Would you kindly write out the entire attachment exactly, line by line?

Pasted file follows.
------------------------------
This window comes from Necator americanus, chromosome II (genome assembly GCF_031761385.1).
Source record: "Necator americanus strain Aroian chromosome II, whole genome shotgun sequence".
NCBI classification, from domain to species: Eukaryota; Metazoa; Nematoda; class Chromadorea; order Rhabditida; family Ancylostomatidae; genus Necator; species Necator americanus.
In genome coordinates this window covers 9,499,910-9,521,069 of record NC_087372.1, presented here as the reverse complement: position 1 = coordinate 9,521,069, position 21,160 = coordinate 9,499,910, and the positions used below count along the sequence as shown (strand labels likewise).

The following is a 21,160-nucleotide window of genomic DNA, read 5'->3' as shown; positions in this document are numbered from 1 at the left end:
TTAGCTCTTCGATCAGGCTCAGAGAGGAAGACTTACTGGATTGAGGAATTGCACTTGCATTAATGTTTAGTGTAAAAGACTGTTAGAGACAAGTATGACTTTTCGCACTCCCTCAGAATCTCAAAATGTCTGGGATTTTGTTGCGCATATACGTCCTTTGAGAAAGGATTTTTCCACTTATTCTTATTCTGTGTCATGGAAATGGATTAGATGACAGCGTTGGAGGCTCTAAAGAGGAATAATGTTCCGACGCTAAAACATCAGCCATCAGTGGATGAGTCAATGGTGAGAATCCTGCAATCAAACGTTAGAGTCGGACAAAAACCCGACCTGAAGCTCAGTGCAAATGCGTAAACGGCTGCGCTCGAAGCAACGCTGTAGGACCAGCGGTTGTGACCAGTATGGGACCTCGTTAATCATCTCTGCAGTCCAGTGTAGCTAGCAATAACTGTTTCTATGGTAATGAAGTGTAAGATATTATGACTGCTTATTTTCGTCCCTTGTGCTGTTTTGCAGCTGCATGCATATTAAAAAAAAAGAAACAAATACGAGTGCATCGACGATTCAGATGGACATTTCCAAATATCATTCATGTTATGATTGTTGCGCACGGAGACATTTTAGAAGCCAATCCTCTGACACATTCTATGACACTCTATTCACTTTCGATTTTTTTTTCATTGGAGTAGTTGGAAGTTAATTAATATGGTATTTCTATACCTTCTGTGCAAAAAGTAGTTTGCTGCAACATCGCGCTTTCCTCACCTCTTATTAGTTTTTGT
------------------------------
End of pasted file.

This window comes from Necator americanus, chromosome II (genome assembly GCF_031761385.1).
Source record: "Necator americanus strain Aroian chromosome II, whole genome shotgun sequence".
NCBI classification, from domain to species: Eukaryota; Metazoa; Nematoda; class Chromadorea; order Rhabditida; family Ancylostomatidae; genus Necator; species Necator americanus.
In genome coordinates this window covers 9,499,910-9,521,069 of record NC_087372.1, presented here as the reverse complement: position 1 = coordinate 9,521,069, position 21,160 = coordinate 9,499,910, and the positions used below count along the sequence as shown (strand labels likewise).

The following is a 21,160-nucleotide window of genomic DNA, read 5'->3' as shown; positions in this document are numbered from 1 at the left end:
TTAGCTCTTCGATCAGGCTCAGAGAGGAAGACTTACTGGATTGAGGAATTGCACTTGCATTAATGTTTAGTGTAAAAGACTGTTAGAGACAAGTATGACTTTTCGCACTCCCTCAGAATCTCAAAATGTCTGGGATTTTGTTGCGCATATACGTCCTTTGAGAAAGGATTTTTCCACTTATTCTTATTCTGTGTCATGGAAATGGATTAGATGACAGCGTTGGAGGCTCTAAAGAGGAATAATGTTCCGACGCTAAAACATCAGCCATCAGTGGATGAGTCAATGGTGAGAATCCTGCAATCAAACGTTAGAGTCGGACAAAAACCCGACCTGAAGCTCAGTGCAAATGCGTAAACGGCTGCGCTCGAAGCAACGCTGTAGGACCAGCGGTTGTGACCAGTATGGGACCTCGTTAATCATCTCTGCAGTCCAGTGTAGCTAGCAATAACTGTTTCTATGGTAATGAAGTGTAAGATATTATGACTGCTTATTTTCGTCCCTTGTGCTGTTTTGCAGCTGCATGCATATTAAAAAAAAAGAAACAAATACGAGTGCATCGACGATTCAGATGGACATTTCCAAATATCATTCATGTTATGATTGTTGCGCACGGAGACATTTTAGAAGCCAATCCTCTGACACATTCTATGACACTCTATTCACTTTCGATTTTTTTTTCATTGGAGTAGTTGGAAGTTAATTAATATGGTATTTCTATACCTTCTGTGCAAAAAGTAGTTTGCTGCAACATCGCGCTTTCCTCACCTCTTATTAGTTTTTGT